Malicious actors use the npm registry as a starting point for open source software (OSS) supply chain attacks.
Open source software offers enormous potential for criminals and nation states to launch widespread supply chain attacks. The OSS registers provide an important easily accessible power ground.
Diffend was acquired by WhiteSource in April 2021. Its creator, Maciej Mensfeld joined WhiteSource as Senior Product Manager.
In its NPM Threat Report (PDF), WhiteSource explains that through 2021, it tracked over 32,000 packages uploaded to npm each month. There’s even more activity in new package releases, averaging over 17,000 daily posts throughout 2021.
“Unfortunately,” comments Rami Sass, co-founder and CEO of WhiteSource, “this popularity is being used by threat actors to spread malware and launch attacks that harm businesses and individuals.”
These permissions apply to both packages with unintended vulnerabilities and packages containing malicious code inserted by attackers.
WhiteSource Diffend currently detects around 10 malicious packets every day. Most of them are engaged in reconnaissance, actively or passively gathering information that can support future targeting. Fourteen percent, however, are designed to steal sensitive data such as credentials.
“As far as I know,” Mensfeld said safety week, “at least until the end of 2021, there were no automatic tools on npm that would prevent anyone from downloading anything to the registry. So if you wanted to download a package that would remove, when downloading, all the data on the user’s computer, you could easily do it.There are no pre-checks on the package.
WhiteSource reports its findings to npm, which removes malicious packages from the registry. However, if a new malicious package is detected and reported on a Friday, it is unlikely to be removed until the following Monday – and during that time it could potentially be downloaded thousands or even millions of times by software managers. automated register. Apparently, WhiteSource reports that Friday is a popular day for uploading new malicious packages to the registry.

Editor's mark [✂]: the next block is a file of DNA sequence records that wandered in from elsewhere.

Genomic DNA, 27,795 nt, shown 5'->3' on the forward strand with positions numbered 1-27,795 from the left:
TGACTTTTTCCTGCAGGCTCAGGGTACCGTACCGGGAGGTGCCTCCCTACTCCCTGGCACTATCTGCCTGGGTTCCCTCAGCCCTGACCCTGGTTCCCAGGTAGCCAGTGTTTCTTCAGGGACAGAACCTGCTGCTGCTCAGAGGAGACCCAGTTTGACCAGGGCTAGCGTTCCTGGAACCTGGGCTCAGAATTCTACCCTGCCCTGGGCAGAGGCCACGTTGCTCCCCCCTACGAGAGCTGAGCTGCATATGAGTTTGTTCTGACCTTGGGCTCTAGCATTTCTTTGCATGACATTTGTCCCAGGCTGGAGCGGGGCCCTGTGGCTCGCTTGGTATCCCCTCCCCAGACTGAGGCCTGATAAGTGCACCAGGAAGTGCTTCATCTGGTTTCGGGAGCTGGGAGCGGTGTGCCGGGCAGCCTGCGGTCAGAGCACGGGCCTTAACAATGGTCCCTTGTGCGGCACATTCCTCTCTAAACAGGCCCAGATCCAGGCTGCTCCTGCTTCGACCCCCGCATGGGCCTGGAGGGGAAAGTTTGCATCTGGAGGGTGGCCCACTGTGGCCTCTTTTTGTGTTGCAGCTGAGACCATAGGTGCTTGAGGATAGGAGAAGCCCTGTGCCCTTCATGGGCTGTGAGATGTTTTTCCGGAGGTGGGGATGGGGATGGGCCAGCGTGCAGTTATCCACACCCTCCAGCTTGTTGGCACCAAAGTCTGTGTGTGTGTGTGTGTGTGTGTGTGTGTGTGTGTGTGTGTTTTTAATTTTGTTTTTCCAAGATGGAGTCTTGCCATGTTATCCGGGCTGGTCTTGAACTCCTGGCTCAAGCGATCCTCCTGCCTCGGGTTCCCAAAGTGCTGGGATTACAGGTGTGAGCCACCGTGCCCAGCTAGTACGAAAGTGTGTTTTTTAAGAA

A classic example of an OSS supply chain attack was revealed in late October 2021. The attackers inserted malicious code into three versions of ua-parser-js after apparently taking control of the developer’s npm account. “ua-parser-js is used to parse user agent strings to identify a user’s browser, operating system (OS), device, and other attributes,” WhiteSource explains. “Three new versions of this package have been released with the intention of getting users to download them.”
The package’s author responded quickly with new, clean builds, but the malicious code remained in the registry for another three hours. Ua-parser-js was downloaded around 8 million times a week at the time.
“Any computer with this package installed or running should be considered fully compromised,” GitHub warned. “A computer or device with the affected software installed or running could allow a remote attacker to obtain sensitive information or gain control of the system,” CISA advised.
WhiteSource warns that malicious actors are actively looking for the most effective ways to use npm for attacks. Since a malicious package is unlikely to remain in the registry undetected for more than a week, inactive code can be uploaded to a new or dropped package to see if it will be detected and for how long it will take – a concept similar to malware writers testing their new malware releases on VirusTotal.
WhiteSource warns that developers using npm (or any other OSS registry) should not blindly trust the system, should update only when they are sure of the contents, should track changes, should run continuous integration ( CI) in isolated steps, must create a security flow that matches the profile of the organization and must support the entire SDLC.
WhiteSource, headquartered in Boston, USA, was founded in 2011 by Azi Cohen (GM), Rami Sass (CEO) and Ron Rymon (Executive Chairman). It raised $75 million in a Series D funding round in April 2021.
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